TR: Some bloggers have complained that Twitter’s functionality is limited. Is this simplicity intentional?
EW: Yes. It’s very intentional. Simplicity is a really big part of Twitter. As we go forward, we’re trying to carefully walk the line between adding functionality and keeping it simple. We know there’s lots of functions we want to add and will add, but we also want to wait. We think a lot of the beauty of Twitter is in the simplicity.
Even though it looks like Twitter is just simple text updates, there’s a lot going on that’s hard to explain. It’s a multidevice network that’s complicated under the covers. But the only way to make that work is to keep what it does really simple. Because it’s so simple, we’ve seen a lot of our usage come through our API [a platform that lets other people modify Twitter’s look and some functions]. It encourages people to play with it and develop tons of different interfaces and tools for it. That couldn’t have happened if Twitter were much more complex.
TR: What sorts of tools and interfaces have people developed?
EW: One popular interface is called Twitterific. It’s a Mac client that sits on your desktop like an IM window. Your friends’ updates will pop up and then fade away like [an] IM. It’s a really nice way to use the product if you’re on the computer all day, because it gives you this ambient awareness, which you can more or less ignore, of what people are doing.
There are also people taking the [public posts] and doing interesting things with that. The most popular one is called Twitter Vision. It’s a world map, and Twitters show up as they’re coming in from all over the world. It’s very hypnotic.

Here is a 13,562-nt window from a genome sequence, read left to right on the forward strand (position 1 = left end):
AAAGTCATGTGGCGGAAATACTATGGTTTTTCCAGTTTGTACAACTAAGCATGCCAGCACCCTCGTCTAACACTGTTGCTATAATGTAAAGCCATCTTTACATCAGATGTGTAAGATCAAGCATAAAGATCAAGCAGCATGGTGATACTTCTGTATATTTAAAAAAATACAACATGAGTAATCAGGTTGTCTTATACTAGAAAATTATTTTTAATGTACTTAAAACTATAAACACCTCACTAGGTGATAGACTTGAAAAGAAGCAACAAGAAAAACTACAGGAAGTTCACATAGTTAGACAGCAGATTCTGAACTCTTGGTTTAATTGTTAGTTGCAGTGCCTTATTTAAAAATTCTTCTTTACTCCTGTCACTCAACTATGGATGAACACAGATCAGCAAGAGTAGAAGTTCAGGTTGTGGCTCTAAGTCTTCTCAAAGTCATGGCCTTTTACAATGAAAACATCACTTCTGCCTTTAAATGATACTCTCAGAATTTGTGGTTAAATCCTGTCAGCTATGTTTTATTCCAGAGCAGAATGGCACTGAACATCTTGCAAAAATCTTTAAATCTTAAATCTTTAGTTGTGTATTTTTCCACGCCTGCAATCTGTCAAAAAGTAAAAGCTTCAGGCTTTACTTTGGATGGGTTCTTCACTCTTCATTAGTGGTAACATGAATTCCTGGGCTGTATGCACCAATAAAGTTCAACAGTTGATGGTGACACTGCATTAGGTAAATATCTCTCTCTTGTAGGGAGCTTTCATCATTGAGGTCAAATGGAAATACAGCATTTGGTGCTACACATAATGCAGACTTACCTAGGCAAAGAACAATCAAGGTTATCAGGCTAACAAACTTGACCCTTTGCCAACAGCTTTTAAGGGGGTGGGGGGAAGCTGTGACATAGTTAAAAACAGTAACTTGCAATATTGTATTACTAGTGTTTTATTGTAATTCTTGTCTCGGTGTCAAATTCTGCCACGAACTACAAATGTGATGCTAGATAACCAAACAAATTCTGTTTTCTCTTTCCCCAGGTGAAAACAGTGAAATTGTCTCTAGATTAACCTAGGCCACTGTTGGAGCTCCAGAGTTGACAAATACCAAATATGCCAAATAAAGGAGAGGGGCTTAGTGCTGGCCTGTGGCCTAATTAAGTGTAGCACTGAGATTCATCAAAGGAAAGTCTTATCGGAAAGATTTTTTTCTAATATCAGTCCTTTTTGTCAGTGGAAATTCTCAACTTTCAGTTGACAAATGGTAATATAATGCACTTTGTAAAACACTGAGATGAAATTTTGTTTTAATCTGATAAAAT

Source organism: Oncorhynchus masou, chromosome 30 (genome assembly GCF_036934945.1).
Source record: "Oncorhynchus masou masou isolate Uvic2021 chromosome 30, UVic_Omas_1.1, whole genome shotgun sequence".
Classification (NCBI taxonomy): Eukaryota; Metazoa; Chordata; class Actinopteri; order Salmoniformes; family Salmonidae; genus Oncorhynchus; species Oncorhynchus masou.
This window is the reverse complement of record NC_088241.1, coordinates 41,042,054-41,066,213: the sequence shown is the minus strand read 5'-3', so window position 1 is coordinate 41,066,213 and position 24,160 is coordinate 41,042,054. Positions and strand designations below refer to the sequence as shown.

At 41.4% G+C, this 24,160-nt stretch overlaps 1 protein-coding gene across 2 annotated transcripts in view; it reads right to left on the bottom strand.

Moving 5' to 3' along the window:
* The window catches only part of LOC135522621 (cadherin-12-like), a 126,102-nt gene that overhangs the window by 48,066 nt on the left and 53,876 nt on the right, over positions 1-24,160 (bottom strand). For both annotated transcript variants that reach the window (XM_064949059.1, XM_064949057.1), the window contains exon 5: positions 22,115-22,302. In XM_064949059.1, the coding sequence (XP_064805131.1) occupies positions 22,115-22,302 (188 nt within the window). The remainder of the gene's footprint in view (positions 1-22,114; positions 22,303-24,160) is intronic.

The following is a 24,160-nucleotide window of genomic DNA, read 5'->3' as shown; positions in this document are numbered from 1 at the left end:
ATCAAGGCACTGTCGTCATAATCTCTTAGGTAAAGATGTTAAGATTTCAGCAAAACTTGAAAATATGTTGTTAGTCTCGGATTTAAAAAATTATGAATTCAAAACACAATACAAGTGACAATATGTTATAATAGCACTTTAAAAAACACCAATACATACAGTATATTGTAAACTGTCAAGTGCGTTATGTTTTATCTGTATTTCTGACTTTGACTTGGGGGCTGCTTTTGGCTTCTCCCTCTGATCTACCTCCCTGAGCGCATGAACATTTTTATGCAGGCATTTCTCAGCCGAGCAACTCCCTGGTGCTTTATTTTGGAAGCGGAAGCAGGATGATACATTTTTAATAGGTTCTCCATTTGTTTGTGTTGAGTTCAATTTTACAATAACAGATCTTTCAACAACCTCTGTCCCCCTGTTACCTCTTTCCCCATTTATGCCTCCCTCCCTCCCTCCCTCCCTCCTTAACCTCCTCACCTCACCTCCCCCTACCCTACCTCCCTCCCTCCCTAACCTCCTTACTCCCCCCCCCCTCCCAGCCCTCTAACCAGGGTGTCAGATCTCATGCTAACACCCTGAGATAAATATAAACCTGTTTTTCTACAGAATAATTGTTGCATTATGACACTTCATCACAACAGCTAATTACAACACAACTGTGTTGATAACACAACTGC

Also, there are bots [automated computer programs] that are posting as Twitter users based on some information feed. A lot of those are news bots that post headlines. There are others that post the weather, and there are at least two hooked up to the United States Geological Survey that post updates on the location and magnitude of earthquakes.
TR: So Twitter could be used to broadcast important news or emergency announcements?
EW: Yes, and this has broad implications. People have contacted Twitter about [using it as an] emergency broadcast system. We like the idea of it, but we’re not anywhere near saying we want to be counted on in emergency situations.
TR: Where is Twitter headed?
EW: Twitter is fairly unique in terms of allowing one to broadcast to many, on a subscription basis, in real time. That’s really the heart of Twitter, and what we consider the core. What we’re investing in long term is the message router part of it. Messages come in a bunch of different ways, and they all need to go to the right device and the right people. It’s all about the message routing and the network and the number of devices that are connected to it.
We’d like to grow the network and the number of people who are using Twitter actively. We are working to extend it so you can send and receive Twitters via e-mail. Also, we’re interested in getting more value out of the content that’s flowing through the system. We want to allow people to search for users. One of our most requested features is to allow people to form groups. For instance, if people are gathered at an event, it’d be useful to opt in and get Twitters from other people at the event. Likewise, you could have a group for a city such as San Francisco.